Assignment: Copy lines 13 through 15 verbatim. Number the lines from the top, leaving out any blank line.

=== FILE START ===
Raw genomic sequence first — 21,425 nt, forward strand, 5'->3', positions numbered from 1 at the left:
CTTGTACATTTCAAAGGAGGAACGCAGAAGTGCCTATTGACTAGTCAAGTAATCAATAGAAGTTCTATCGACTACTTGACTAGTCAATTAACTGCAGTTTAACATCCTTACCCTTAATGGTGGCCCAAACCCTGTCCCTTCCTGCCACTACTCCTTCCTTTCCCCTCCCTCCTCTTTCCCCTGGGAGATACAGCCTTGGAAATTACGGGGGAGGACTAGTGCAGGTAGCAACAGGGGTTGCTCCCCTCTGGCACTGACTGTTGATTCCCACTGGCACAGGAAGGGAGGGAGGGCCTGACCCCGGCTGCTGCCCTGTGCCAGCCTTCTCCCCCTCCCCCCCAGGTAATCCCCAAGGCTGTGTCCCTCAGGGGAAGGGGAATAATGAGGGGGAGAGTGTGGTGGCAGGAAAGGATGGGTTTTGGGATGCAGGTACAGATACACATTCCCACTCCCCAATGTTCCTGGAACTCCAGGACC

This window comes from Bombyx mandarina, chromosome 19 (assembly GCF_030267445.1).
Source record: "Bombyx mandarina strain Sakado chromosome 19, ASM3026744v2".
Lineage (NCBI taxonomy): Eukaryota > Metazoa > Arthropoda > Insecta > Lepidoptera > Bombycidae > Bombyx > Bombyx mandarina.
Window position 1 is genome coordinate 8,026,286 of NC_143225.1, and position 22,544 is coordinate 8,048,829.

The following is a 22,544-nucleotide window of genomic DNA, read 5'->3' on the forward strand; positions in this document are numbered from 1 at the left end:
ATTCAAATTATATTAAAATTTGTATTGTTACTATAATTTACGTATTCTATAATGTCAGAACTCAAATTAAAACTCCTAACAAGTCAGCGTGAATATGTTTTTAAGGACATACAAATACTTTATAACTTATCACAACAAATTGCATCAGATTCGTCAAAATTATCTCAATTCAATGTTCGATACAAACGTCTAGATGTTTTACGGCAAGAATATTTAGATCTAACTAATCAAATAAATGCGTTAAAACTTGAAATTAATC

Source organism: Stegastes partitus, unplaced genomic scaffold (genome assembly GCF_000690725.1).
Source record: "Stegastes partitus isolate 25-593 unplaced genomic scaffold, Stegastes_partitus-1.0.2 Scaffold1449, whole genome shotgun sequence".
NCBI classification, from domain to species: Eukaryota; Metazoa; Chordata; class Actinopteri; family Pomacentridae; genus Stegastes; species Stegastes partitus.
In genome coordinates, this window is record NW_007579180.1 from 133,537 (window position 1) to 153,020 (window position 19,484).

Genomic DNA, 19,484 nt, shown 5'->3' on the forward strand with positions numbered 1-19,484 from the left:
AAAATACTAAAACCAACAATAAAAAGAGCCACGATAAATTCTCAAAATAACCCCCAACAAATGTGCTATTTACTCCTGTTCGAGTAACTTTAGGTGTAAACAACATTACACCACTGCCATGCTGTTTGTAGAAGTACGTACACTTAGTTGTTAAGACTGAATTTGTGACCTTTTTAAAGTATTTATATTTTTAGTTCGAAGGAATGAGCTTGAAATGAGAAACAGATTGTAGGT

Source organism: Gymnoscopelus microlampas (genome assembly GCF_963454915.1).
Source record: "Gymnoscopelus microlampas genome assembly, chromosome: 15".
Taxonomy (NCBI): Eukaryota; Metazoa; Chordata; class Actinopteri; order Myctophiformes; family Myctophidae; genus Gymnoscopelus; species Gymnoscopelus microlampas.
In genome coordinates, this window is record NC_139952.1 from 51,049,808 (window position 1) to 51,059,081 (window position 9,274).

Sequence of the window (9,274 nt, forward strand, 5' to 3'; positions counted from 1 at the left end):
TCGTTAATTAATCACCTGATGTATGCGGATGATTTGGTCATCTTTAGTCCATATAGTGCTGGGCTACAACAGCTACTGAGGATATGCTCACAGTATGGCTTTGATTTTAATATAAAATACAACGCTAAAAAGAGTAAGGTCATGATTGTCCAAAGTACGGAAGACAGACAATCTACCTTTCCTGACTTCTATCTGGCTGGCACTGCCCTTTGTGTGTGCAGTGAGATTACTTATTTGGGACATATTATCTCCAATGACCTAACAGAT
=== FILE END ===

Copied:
Genomic DNA, 19,484 nt, shown 5'->3' on the forward strand with positions numbered 1-19,484 from the left:
AAAATACTAAAACCAACAATAAAAAGAGCCACGATAAATTCTCAAAATAACCCCCAACAAATGTGCTATTTACTCCTGTTCGAGTAACTTTAGGTGTAAACAACATTACACCACTGCCATGCTGTTTGTAGAAGTACGTACACTTAGTTGTTAAGACTGAATTTGTGACCTTTTTAAAGTATTTATATTTTTAGTTCGAAGGAATGAGCTTGAAATGAGAAACAGATTGTAGGT

Source organism: Gymnoscopelus microlampas (genome assembly GCF_963454915.1).